recognizing that under the common law, parental consent may be impliedly waived when a parent's refusal to consent would likely compromise the minor's long-term prospects for health and well-beingSummary of this case from HCA, Inc. v. Miller ex rel. Miller
Civil Action No. 96-3791.
September 12, 1997.
Dennis M. Abrams, Lowenthal Abrams, Bala Cynwd, PA, for Plaintiffs.
Glenna Hazeltine, Philadelphia, PA, Albert G. Bixler, Deborah Weinstein, Connolly, Epstein, Chicco, Foxman, Engelmyer and Ewing, Philadelphia, PA, Lisa Landau, American Civil Liberties Union, New York City, for Intervenors-Defendants.
Glenna Hazeltine, Philadelphia, PA, Albert G. Bixler, Deborah Weinstein, Connolly, Epstein, Chicco, Foxman, Engelmyer and Ewing, Philadelphia, PA, Laura Abel, American Civil Liberties Union, New York City, for Defendants.
This cause of action challenges the legality of a condom distribution program in Philadelphia public high schools. Pending before the court are Motions for Summary Judgment filed both by the defendants and by the intervenors. The movants argue that the Philadelphia School District's Board of Education has the authority to implement the condom program, which fully complies with state law. They further contend that this voluntary program does not infringe the parents' Fourteenth Amendment rights, and that any prior parental consent requirement would infringe the students' privacy rights. They also argue that Plaintiffs cannot maintain a private cause of action under the cited criminal statutes. I agree and shall grant their motions.
On June 24, 1991, at a public meeting, held after nine public hearings, the Board of Education of the School District of Philadelphia adopted Policy 123 on "Adolescent Sexuality." Designed to address the problems of pregnancy and sexually transmitted diseases among students, Policy 123 directs the Superintendent of Schools to develop broad-based curricula to promote healthy behavior. Specifically, the curricula should "convey the message that abstinence is the most effective way of preventing pregnancy, sexually transmitted diseases and HIV infection" and should include "a voluntary parental education component, designed to enhance the frequency and effectiveness of parents' communication with their children. . . ." Policy 123 § 3.1. In addition, for those students who are sexually active, Policy 123 establishes a pilot program permitting in-school distribution of condoms with mandatory counseling ("the condom program"). Policy 123 § 3.5. Student participation in the condom program is voluntary, and "[p]arents or guardians of students in schools taking part in the phased-in pilot program shall have the absolute right to veto their child's or children's participation in the program." Policy 123 § 4.1. The Board of Education adopted Policy 123 "[p]ursuant to its authority under the Educational Supplement to the [Philadelphia] Home Rule Charter. . . ." Policy 123 ¶ 2.1. The condom program began in three schools on December 17 and 18, 1991, and currently exists in nine Philadelphia public high schools. When students enter any of these schools, the school sends letters to their parents or guardians, informing them of the condom program and instructing them to return an enclosed "opt-out" form if they do not want their child to have access to condoms in school. These letters refer to the condom program as a "health service" and state that students who request condoms will be given counseling and education from "a doctor, a nurse or a social worker." However, only 21% of 100 randomly surveyed members of Parents United for Better Schools, Inc. ("PUBS") said that they remembered receiving an opt-out letter. In addition, when new centers are opened, notice is published in area newspapers and on the School District's television channel.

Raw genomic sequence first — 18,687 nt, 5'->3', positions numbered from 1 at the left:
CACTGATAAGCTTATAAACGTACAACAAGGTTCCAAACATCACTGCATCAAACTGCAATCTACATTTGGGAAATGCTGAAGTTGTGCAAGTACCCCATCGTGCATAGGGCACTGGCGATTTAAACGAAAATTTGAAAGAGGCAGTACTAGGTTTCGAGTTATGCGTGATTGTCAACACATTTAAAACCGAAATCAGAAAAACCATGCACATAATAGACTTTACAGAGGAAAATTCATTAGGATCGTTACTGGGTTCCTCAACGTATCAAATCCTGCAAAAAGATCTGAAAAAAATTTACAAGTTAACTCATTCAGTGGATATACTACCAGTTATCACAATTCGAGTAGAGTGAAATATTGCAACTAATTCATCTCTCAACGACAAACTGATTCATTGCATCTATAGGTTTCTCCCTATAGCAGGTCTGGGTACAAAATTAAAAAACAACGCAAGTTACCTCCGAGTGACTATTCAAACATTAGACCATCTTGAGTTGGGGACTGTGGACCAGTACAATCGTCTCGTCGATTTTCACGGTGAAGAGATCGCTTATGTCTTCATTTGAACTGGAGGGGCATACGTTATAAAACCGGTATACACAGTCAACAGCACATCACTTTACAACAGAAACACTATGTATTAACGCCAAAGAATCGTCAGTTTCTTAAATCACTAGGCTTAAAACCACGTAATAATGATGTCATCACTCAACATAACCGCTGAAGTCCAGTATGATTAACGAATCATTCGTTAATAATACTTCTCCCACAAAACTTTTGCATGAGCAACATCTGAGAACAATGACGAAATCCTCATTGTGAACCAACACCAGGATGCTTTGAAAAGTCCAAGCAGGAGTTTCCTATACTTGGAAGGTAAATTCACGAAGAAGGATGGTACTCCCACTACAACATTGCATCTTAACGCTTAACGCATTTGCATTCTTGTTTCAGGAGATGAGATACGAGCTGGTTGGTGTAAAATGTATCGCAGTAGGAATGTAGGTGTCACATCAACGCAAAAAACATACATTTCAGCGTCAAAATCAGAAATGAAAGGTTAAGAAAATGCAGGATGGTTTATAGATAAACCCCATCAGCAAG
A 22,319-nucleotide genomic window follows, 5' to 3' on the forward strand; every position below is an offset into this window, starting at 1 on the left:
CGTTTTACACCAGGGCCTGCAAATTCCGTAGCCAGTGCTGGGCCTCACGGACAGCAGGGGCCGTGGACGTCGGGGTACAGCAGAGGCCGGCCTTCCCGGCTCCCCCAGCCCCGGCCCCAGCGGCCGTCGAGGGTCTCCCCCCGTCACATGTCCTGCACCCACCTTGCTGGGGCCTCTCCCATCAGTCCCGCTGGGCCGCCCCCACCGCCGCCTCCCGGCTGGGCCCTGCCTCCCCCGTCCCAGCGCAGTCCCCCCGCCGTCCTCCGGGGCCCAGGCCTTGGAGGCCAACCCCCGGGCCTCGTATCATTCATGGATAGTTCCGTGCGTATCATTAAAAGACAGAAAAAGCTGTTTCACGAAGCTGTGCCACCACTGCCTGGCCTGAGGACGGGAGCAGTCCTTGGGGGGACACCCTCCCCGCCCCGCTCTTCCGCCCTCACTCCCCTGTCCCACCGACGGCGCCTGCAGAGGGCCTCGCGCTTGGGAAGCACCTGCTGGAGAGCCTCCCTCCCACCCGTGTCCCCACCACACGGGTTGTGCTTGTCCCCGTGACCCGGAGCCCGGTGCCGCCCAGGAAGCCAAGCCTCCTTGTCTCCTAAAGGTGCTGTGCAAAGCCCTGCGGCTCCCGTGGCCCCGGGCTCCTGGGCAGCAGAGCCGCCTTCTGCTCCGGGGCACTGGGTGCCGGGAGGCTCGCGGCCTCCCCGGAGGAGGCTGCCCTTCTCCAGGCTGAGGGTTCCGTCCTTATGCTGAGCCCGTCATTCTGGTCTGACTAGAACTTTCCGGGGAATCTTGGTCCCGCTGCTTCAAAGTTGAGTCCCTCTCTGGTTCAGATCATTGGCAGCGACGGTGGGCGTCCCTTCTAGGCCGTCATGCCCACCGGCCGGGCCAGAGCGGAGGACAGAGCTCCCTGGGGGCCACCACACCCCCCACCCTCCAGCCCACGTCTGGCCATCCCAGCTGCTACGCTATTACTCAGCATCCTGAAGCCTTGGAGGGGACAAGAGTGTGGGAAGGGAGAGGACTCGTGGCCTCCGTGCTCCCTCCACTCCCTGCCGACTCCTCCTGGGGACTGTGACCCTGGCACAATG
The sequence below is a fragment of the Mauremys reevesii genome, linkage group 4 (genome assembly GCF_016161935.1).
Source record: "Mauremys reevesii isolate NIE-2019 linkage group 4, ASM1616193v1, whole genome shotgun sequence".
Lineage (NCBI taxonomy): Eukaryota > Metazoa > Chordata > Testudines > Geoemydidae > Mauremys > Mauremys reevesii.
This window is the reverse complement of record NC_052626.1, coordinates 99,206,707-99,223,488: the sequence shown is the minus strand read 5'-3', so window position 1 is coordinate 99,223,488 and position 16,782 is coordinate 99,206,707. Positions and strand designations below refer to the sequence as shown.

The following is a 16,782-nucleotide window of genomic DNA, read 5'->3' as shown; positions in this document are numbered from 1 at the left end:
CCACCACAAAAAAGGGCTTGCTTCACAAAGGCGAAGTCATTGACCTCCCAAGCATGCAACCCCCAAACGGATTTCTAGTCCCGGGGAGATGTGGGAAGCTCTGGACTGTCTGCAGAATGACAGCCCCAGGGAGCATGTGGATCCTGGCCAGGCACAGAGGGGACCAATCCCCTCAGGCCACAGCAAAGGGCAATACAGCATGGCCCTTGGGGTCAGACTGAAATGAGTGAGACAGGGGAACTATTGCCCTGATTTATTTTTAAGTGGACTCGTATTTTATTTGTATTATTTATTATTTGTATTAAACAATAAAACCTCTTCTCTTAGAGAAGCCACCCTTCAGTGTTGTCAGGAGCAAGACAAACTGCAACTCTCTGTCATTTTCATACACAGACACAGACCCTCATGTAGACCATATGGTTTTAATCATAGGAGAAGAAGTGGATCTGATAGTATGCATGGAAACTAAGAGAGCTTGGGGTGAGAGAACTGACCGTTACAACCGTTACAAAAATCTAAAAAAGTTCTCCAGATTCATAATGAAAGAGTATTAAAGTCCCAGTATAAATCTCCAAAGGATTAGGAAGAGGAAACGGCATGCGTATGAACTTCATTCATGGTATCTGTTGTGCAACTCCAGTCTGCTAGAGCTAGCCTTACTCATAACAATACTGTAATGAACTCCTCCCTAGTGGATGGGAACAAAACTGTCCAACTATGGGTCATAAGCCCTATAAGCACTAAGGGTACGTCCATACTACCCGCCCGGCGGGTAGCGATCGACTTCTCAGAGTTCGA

The plaintiffs maintain that the defendants began in-school distribution of condoms before adopting an abstinence curriculum designed to meet Policy 123's mandates. The plaintiffs acknowledge that an abstinence curriculum is now in place.
Each time a student requests condoms, a counselor determines whether an executed parental opt-out form is on file for that student. If the parent has returned an opt-out form, the counselor will not give the student condoms. If no form is on file, the counselor discusses the virtues of abstinence with the student, and, should the student still wish to receive condoms, the counselor will give the student condoms after providing instructions on their proper use.
The health resource centers are staffed primarily by counselors and social workers. The centers have no medical equipment, but rather are furnished with a desk, chairs, and tables stacked with health pamphlets. These centers offer students written information and professional counseling on abstinence, sexually transmitted diseases, relationships, and pregnancy. In the 1995-96 school year, 5,400 students visited the health resource centers at which condoms are available. Seventy-five percent of those students received condoms. During that same period, counselors made 686 referrals to health care providers for sexually transmitted diseases, HIV screening, or treatment, and made 984 referrals to health care providers for pregnancy or birth control needs.